Upper back pain is a type of discomfort or pain that is felt throughout the upper part of the chest in an area between the upper level of the lumbar area and where the neck starts from. It includes the part where the rib cage connects to the chest region and the shoulder blades.

Many people experience different symptoms of upper back pain at one time or the other in their lives. However, this pain isn’t as common as lower back pain, because the thoracic area doesn’t move as much as the lumbar region in daily activities.

The Symptoms of Upper Back Pain

The symptoms of the upper back pain vary depending on the causes of the pain in the first place. Upper back pain may manifest as acute, moderate or it might be chronic in nature. Acute pain lasts briefly while chronic pain might last months on end.

You might have a dull and throbbing pain, or a sharp and stabbing pain. The pain might be constant or it can occur during only particular activity, for instance when lifting an item or after sitting for a prolonged period of time in the same position.

The symptoms also vary depending on the structure of the back that is affected. The back is made up of nerves, muscles, ligaments and tendons, and can become inflamed due to various factors and conditions such as overuse, trauma and cancer or degenerative diseases.

Other associated symptoms include chest pain, or difficulty in breathing which might be a sign of an underlying condition.

Let us look at specific symptoms and what they represent:

Referred Pain

This is the pain that is caused due to trigger points within the muscle in the upper back. Any pressure on these points triggers pain in the area as well as in other parts of the back. This is called referred pain and it points to myofascial pain syndrome.

Associated symptoms of this condition include spontaneous shoulder pan, general numbness and pain in the back of the neck.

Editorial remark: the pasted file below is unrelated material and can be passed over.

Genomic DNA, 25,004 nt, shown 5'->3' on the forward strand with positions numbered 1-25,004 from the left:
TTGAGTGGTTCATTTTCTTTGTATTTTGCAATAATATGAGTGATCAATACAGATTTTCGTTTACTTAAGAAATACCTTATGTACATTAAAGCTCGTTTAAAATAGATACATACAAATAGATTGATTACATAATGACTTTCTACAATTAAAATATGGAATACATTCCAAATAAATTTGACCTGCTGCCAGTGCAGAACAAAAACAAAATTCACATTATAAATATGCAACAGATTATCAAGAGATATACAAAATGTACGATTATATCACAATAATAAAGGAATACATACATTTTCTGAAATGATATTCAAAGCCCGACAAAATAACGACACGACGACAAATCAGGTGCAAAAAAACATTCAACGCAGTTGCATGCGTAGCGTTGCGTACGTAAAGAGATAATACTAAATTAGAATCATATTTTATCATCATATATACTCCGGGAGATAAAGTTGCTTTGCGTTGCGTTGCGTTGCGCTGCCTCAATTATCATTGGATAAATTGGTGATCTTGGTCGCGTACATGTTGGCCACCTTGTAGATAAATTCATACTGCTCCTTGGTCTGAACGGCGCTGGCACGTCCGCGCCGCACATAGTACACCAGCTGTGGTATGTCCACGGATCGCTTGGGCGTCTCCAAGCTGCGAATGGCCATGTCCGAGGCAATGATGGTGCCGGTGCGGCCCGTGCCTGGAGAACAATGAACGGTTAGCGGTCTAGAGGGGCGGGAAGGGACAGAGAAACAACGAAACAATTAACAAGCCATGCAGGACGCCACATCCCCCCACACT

Dull, Prolonged Pain

Pain that is associated with a slipped spinal disc usually disappears after six weeks. A slipped disc might happen when you strain the back especially during heavy lifting. If the pain of a ruptured disc takes longer than necessary, you need to seek the services of a qualified doctor.

Associated symptoms include neck pain, arm weakness, back pain that is worse when you sit and upper spinal pain.

Difficulty in Movement

Upper back pain might be accompanied by symptoms of difficulty in movement of the shoulder, back and/or arms. Pain might also become worse when you breathe, cough or move your upper body.

Nerve-related Symptoms

When the cause of the pain is nerve-related, the pain might be accompanied with symptoms of tingling in arms and numbness.

Tight Knot in the Muscle Groups

Due to overuse of the muscles in the upper back, you might end up with a strain or a spasm. The result is a tight knot or a feeling of tightness of the muscles in the upper back. The knot is usually accompanied by pain when you move your shoulders or when you breathe.

Pain when Breathing

Since your ribs are attached to your thoracic spine, upper back pain might manifest as a sharp pain when you take a deep breath.

When Should You See a Doctor?

Many people assume that upper back discomfort isn’t a huge deal. If the pain lingers for more than a few days, then you need to see a doctor.

Additionally, if you are on regular medications, then you need to be evaluated by a doctor. Moreover, if the pain limits your ability to perform daily tasks, then it is time to see the doctor.

Conclusion

Your upper back is made of various structures ranging from muscle to nerves. When these structures get affected, they become sore or don’t work as expected, which manifests in different ways as discussed above.

References and Further Reading

1. Why Does My Middle and Upper Back Hurt?
2. Thoracic back pain (upper back pain)
3. A prospective study of neck, shoulder, and upper back pain among technical school students entering working life.

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